Well, I can’t claim that Daniel and I have it all perfectly worked out, but in our 8 years 8 months as parents of Nicholas, we’ve done pretty well with this basic attitude: “We are all people together.  We are the same in some ways and different in other ways.  Experienced people help newer people learn how to do things.”  Nobody is the center.  This is the approach my parents seemed to be using when I was a child (I don’t know if they’d explain it in the same words) and I noticed from an early age that some other families had a different attitude.  Of course, every family is different, but I think all families could work from the basic principle that we’re all in this together and no one person is the most important.  It seems to me that whenever I wander away from this idea–either by getting dramatically self-sacrificing or by demanding that everybody take care of me–it works out badly.
Here are some of the issues parents often struggle with, and the ways they’ve worked out for our family.

Is it child-centered to allow your child to eat when hungry and sleep when sleepy?  Is it better to have a strict schedule?

Read more…

Saying “No!” to Toddlers

Today I received email responding to my recent article on child discipline and asking me to take a look at this article: 10 Alternatives to Saying No to Your Child.  That’s some good advice!  I’m glad to see it on a site that helps people find jobs as au pairs (childcare providers who live with the family, usually in another country) because I know that many people in that line of work have limited experience working with young children, so they need good, detailed strategies.  I agree with all the basic ideas in the article, but I also have a few tips on the subject to share.

The idea of “alternatives to saying No” is not that it’s bad to tell a child what she shouldn’t do.  There are many times when it’s necessary to stop a certain behavior.  The idea is to do it in a positive way when you can, instead of just hollering, “No!!” all the time.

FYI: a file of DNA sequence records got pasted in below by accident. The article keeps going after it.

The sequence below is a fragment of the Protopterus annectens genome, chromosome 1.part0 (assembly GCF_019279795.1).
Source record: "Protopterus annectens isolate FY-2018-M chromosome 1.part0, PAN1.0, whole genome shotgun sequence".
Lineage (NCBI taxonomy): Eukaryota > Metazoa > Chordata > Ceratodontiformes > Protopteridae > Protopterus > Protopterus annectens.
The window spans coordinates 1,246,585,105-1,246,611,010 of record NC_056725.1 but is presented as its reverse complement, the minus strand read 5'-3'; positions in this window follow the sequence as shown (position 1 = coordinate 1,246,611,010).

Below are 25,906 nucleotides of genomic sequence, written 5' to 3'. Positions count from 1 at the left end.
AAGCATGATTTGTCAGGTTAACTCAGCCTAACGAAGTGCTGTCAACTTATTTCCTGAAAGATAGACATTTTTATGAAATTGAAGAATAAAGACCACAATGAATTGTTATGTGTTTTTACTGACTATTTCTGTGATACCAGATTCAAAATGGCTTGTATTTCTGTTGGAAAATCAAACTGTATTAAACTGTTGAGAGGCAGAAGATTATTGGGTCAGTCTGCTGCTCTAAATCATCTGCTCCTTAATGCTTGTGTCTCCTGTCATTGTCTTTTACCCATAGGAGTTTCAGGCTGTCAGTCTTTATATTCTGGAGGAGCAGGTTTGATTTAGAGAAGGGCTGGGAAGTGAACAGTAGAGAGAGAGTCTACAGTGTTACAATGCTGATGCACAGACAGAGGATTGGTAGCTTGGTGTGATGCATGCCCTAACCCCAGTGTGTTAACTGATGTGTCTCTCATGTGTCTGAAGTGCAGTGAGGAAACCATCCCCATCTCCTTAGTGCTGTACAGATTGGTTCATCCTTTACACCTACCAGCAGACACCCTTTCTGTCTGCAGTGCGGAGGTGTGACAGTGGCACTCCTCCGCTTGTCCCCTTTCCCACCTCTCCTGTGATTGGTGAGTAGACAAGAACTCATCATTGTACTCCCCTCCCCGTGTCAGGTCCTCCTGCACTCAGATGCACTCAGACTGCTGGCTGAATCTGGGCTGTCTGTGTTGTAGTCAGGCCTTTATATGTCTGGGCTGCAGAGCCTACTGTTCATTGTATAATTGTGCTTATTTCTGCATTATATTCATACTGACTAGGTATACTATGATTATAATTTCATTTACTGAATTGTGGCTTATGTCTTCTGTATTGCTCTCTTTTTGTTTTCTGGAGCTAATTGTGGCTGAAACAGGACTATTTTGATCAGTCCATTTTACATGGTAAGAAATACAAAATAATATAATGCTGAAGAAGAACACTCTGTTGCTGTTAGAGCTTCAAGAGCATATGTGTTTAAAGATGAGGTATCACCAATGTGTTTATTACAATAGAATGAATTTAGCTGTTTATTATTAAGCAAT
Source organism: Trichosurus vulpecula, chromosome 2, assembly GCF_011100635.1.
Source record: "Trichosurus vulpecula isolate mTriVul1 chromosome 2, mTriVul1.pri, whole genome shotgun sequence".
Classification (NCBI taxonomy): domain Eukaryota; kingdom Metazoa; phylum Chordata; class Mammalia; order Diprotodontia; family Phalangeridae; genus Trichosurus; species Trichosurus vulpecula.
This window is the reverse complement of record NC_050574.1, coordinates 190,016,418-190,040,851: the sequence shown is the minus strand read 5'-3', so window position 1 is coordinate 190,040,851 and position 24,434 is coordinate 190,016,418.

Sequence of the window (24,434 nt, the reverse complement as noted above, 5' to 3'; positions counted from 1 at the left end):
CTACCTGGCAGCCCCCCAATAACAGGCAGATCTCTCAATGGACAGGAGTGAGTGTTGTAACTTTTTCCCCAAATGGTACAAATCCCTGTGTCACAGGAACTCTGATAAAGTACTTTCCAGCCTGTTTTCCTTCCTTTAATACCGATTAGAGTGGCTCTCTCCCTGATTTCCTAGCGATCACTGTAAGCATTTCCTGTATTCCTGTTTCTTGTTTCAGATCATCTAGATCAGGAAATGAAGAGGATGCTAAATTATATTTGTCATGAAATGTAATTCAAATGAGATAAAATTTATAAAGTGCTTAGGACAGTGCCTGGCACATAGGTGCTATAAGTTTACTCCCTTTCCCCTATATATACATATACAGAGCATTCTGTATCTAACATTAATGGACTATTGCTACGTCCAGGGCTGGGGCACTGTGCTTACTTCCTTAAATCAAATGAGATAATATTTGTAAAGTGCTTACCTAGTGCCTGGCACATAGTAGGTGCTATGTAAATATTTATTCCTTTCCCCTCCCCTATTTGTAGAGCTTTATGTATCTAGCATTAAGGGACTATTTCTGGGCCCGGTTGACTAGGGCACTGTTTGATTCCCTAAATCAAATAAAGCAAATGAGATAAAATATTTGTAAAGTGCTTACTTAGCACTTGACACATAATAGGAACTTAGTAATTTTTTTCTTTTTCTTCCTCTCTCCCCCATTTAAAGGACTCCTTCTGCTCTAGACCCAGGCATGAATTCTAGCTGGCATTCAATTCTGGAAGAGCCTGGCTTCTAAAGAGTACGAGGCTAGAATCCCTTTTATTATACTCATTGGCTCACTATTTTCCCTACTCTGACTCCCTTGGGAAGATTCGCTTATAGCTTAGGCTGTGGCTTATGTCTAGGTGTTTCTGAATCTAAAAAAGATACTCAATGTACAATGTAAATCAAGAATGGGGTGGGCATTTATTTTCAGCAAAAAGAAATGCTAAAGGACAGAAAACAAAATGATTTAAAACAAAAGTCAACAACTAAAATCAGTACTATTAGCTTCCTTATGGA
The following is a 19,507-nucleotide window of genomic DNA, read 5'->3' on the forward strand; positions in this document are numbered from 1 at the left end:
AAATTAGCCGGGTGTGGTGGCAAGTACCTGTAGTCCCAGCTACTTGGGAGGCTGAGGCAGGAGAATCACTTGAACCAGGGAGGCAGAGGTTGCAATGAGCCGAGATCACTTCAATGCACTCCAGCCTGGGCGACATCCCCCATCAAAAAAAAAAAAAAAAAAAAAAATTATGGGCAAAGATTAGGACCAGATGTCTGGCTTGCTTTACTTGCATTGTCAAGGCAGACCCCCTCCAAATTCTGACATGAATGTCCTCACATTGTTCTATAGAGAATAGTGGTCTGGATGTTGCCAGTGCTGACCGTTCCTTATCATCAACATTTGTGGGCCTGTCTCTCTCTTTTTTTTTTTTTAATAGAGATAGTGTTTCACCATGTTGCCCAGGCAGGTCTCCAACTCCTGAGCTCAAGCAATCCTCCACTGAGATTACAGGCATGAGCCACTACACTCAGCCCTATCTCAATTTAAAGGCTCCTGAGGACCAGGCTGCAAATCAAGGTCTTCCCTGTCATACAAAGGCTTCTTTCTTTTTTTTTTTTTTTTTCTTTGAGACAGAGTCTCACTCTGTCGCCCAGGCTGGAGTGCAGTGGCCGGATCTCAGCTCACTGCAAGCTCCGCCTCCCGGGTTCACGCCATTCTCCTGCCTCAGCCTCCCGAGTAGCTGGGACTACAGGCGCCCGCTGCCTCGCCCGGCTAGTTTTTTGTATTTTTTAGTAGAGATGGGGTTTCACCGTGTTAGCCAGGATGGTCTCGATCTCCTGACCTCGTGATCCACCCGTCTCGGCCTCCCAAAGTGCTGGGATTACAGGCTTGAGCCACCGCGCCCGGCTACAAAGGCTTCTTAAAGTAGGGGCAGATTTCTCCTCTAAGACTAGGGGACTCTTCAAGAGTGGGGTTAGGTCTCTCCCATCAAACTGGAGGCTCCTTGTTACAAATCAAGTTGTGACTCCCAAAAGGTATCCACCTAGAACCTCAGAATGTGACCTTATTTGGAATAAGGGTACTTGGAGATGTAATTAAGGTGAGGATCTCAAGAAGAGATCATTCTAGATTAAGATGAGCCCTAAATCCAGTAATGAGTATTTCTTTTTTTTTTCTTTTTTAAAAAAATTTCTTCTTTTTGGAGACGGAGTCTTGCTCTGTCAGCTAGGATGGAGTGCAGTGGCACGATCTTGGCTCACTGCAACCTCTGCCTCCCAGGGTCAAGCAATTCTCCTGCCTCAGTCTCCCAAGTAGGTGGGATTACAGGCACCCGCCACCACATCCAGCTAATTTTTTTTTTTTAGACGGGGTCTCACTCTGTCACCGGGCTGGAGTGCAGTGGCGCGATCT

Imagine living in a place where you don’t know the language or customs.  Dozens of times a day, people say a certain short word to you.  You hear this word in lots of different situations.  How long would it take you to understand what the word means?

That’s how it is for babies and toddlers.  It takes them a long time to understand that “No” sometimes means, “Stop pulling my hair!” and sometimes means, “Stay out of the kitchen!” and sometimes means, “Don’t sit on the cat!” and so on and so forth.  Using more specific words helps them to understand which word means what.  You can see this in a toddler’s response to a negative command that uses words he recognizes: You say, “No, you can’t have a cookie,” and he grabs a cookie–not because he is willfully defiant but because “cookie” is the only word in that sentence that has a clear meaning to him, so he’s thinking you just acknowledged his desire for a cookie.  Tell the kid what you want, not what you don’t want. Read more…

Things Not To Do: Toddler Toothbrushing Edition

Our son Nicholas is seven years old now and sometimes puts up a fuss about brushing his teeth, but he’s nowhere near as resistant as he was when he was a toddler, and the lesson I learned then still seems to apply.